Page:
Mesenchymal stem cell migration to lavage fluid from PBS-injected mice and to lavage fluid collected 7 days after injection of malignant mesothelioma cells was unaffected by AMD3100 pretreatment. It is possible that other chemotactic factors play a more significant role for mesenchymal stem cell recruitment at this early time point in tumor growth and progression. However, at 21 days following injection of mesothelioma cells, there is significant inhibition of mesenchymal stem cell recruitment. This result suggests that the SDF1/CXCR4 chemotactic axis plays a significant role in recruitment of mesenchymal stem cells at the later stages of malignant mesothelioma growth and progression.
The peritoneal fluid can be a depot for secreted molecules from multiple cell types found in the peritoneal cavity, including tumor cells, recruited host cells, and resident cells of the intestinal mesentery including milky spots. In experiments where the only source of SDF1 would be from cells of the tumor spheroids, pretreatment of mesenchymal stem cells with CXCR4 inhibitors significantly abrogated mesenchymal stem cell recruitment. Taken together, these findings demonstrate the dependence of MSC transmigration on the SDF1/CXCR4 chemotactic axis in this murine tumor model, and that tumor spheroids are a significant source of SDF1.
CXCR4 inhibition in vivo decreased tumor burden in our murine tumor model. Interestingly, the percent of total tumor consisting of free-floating tumor spheroids was significantly different between the two treatment groups. By 21 days after tumor cell injection, the percentage of tumor spheroids significantly decreased in AMD3100-injected mice but not in PBS-injected mice. This decrease may be attributed to tumor cell death due to apoptosis in AMD3100-injected mice during this time frame resulting in a decreased percentage of tumor spheroids. When total tumor area is divided into solid tumor area versus tumor spheroid area, it is clear that AMD3100-injected mice have less tumor area than PBS-injected mice, and that tumor area in AMD3100-injected mice is comprised mostly of tumor spheroids and not solid tumor. Taken together, there is a trend towards decreased tumor burden in mice treated with AMD3100. This may correlate with decreased Sca1-positive cell recruitment and incorporation into tumor spheroids. It is also possible that AMD3100 inhibits other stages in malignant mesothelioma progression, such as angiogenesis.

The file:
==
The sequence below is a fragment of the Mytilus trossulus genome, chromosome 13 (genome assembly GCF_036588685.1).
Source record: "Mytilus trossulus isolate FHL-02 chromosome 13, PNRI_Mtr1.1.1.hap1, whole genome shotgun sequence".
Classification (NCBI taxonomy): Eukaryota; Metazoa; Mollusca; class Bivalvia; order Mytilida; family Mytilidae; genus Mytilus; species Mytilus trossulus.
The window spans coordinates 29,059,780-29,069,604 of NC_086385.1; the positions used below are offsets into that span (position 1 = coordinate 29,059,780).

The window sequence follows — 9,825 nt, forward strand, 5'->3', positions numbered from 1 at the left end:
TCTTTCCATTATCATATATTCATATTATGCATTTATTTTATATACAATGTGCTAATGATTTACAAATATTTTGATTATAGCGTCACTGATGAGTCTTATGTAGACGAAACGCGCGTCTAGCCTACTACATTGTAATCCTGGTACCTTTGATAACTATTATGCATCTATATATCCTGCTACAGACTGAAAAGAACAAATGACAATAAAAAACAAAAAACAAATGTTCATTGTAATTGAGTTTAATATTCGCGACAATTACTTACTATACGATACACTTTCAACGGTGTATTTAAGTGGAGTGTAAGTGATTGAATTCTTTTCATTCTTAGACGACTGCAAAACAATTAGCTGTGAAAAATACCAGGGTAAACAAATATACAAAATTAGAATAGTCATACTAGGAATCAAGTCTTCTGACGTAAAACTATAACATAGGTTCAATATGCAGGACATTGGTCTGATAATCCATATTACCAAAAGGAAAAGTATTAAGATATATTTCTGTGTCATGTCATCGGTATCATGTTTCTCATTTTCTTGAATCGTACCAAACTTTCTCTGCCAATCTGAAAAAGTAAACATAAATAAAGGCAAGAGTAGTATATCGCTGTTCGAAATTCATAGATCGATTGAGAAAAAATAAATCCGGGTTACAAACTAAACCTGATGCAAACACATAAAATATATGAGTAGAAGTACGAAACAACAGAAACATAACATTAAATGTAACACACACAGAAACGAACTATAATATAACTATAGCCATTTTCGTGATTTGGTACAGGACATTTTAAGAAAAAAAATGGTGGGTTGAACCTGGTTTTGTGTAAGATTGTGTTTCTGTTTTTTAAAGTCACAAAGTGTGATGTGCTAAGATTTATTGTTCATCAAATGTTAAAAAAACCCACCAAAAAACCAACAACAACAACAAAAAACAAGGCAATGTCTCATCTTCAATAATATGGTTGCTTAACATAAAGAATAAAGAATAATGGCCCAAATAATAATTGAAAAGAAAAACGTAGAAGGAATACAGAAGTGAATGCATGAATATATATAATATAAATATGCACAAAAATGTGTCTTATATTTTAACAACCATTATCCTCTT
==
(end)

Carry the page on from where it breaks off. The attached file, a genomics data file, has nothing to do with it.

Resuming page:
In conclusion, tumor spheroids from this orthotopic murine mesothelioma model represent a dynamic state of mesenchymal stem cell recruitment during tumor growth and progression. The SDF1/CXCR4 chemotactic axis plays a significant role in mesenchymal stem cell recruitment to malignant mesothelioma spheroids and could be a novel therapeutic target for this aggressive tumor, especially as part of a multimodal therapeutic approach following surgical debulking.